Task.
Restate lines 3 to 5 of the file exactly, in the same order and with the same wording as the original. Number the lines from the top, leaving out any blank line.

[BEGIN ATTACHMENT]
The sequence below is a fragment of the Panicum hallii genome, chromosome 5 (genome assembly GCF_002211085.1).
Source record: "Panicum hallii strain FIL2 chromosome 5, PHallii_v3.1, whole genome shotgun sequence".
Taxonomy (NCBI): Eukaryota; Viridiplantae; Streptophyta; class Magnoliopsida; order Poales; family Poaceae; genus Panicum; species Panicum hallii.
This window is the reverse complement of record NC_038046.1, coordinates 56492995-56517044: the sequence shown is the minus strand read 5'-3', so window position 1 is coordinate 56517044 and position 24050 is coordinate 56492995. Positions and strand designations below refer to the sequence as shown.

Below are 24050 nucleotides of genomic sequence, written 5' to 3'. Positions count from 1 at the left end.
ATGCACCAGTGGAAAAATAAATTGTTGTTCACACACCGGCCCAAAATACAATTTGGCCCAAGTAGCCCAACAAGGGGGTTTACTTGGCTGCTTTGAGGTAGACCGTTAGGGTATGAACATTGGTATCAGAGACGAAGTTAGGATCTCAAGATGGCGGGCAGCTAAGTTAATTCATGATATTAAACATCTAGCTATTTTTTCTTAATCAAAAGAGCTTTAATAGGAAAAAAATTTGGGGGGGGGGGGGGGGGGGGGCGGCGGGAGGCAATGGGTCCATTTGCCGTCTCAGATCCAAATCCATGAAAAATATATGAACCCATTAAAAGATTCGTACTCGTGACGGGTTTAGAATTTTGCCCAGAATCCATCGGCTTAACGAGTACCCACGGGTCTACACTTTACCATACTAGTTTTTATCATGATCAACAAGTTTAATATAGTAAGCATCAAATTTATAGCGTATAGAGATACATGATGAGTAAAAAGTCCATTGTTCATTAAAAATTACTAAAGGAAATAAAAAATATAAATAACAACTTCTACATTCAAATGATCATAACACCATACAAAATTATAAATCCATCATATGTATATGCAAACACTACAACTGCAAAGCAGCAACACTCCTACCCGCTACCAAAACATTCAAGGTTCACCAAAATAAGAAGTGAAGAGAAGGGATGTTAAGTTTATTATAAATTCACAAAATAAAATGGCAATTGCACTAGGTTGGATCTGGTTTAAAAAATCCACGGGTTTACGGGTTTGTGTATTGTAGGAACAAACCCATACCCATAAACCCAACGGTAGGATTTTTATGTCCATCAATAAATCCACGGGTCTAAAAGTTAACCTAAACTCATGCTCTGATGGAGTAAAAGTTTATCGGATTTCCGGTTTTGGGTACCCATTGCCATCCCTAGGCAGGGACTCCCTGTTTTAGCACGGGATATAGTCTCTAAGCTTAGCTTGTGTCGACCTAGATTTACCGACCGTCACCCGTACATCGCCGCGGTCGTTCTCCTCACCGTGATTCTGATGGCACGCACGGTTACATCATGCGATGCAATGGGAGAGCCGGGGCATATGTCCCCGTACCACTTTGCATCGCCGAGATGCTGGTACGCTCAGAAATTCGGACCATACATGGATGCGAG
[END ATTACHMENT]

Taxonomy (NCBI): Eukaryota; Viridiplantae; Streptophyta; class Magnoliopsida; order Poales; family Poaceae; genus Panicum; species Panicum hallii.
This window is the reverse complement of record NC_038046.1, coordinates 56492995-56517044: the sequence shown is the minus strand read 5'-3', so window position 1 is coordinate 56517044 and position 24050 is coordinate 56492995. Positions and strand designations below refer to the sequence as shown.

Below are 24050 nucleotides of genomic sequence, written 5' to 3'. Positions count from 1 at the left end.